We have investigated the cellular distribution of p122RhoGAP, a GTPase-activating protein of Rho small GTPase and an activator of phospholipase C-δ1. Immunofluorescence studies demonstrated that endogenous p122 is localized at the tips of actin stress fibres and co-localizes with vinculin in normal rat kidney cells. In immunoprecipitation studies, p122 co-precipitated with vinculin, indicating that p122 is localized at the sites of focal adhesion. We have also shown that the N-terminal half of p122 is responsible for this localization. It is conceivable, therefore, that p122 is involved in the reorganization of the actin cytoskeleton and focal adhesions that regulate cell–substratum adhesion and cell migration.
p122RhoGAP (p122) (where GAP stands for GTPase-activating protein) is a dual functional molecule. It was cloned from a rat cDNA library and demonstrated to interact with PLCδ1 (phospholipase C-δ1) in vitro . p122 consists of 1083 amino acid residues and contains a GAP domain and a START (StAR-related lipid-transfer) domain in the C-terminal region. The START domain is found in proteins that transfer lipids, such as cholesterol, phosphatidylcholine and ceramide between organelles [2,3]. p122 activates the PtdIns(4,5)P2 (phosphatidylinositol 4,5-bisphosphate)-hydrolysing activity of PLCδ1in vitro . Overexpression of the C-terminal region of p122 abrogates the formation of actin stress fibres and focal adhesions by inhibiting the GTP-bound active form of Rho and resulting in a concomitant increase in intracellular Ca2+ levels . We have recently shown that p122 is localized in the caveolin-enriched membrane domains in fibroblastic and epithelial cells . Since the activation mechanisms of PLCδ1 are not clear yet, it is intriguing to explore where, when and how p122 interacts with and activates PLCδ1 in cells.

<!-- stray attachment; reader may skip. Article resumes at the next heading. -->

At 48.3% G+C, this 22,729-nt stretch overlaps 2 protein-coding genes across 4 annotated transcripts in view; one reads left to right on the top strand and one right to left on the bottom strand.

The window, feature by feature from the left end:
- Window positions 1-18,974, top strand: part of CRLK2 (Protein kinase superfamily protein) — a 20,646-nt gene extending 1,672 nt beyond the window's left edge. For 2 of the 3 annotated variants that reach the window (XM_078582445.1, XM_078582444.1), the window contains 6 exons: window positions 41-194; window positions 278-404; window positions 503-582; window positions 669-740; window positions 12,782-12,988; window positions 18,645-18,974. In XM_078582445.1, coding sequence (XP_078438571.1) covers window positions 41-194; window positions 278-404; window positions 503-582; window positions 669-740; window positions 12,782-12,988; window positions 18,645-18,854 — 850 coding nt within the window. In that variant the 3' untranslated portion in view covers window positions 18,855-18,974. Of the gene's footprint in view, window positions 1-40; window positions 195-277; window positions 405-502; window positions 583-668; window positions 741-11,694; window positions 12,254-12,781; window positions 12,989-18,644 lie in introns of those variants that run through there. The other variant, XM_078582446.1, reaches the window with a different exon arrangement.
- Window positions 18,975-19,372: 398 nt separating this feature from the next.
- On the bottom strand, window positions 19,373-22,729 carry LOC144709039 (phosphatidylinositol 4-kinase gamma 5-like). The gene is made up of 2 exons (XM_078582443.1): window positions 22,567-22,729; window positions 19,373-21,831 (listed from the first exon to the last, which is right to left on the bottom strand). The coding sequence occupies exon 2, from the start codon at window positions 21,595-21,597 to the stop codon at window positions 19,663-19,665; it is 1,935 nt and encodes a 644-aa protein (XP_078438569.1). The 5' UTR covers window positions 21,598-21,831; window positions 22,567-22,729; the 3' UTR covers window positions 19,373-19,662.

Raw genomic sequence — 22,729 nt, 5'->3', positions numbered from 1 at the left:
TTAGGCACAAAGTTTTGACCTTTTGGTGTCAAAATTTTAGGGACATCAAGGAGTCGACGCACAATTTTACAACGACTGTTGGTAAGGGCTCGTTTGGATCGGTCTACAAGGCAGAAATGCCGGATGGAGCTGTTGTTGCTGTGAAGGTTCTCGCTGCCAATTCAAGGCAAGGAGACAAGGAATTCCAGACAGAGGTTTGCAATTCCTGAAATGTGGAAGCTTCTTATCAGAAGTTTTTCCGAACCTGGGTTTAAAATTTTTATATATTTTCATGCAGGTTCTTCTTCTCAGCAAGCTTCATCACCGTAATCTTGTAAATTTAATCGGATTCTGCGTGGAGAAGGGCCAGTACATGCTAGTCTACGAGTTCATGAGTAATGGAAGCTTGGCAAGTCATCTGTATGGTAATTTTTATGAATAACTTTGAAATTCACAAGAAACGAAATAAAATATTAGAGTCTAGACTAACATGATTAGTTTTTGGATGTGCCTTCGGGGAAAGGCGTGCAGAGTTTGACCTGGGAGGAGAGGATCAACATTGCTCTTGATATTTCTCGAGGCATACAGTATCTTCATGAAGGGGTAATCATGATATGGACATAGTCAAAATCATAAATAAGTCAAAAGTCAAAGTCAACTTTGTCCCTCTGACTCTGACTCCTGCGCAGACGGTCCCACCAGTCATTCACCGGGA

Recently, a gene encoding a human orthologue of p122 was identified as a tumour suppressor gene by a reverse genetic approach using loss of heterozygosity in human liver cancer cells . The gene was named DLC-1 (deleted in liver cancer-1). It has become clear that this gene inhibits the cell growth of various carcinoma cells and in vivo tumorigenicity [7,8].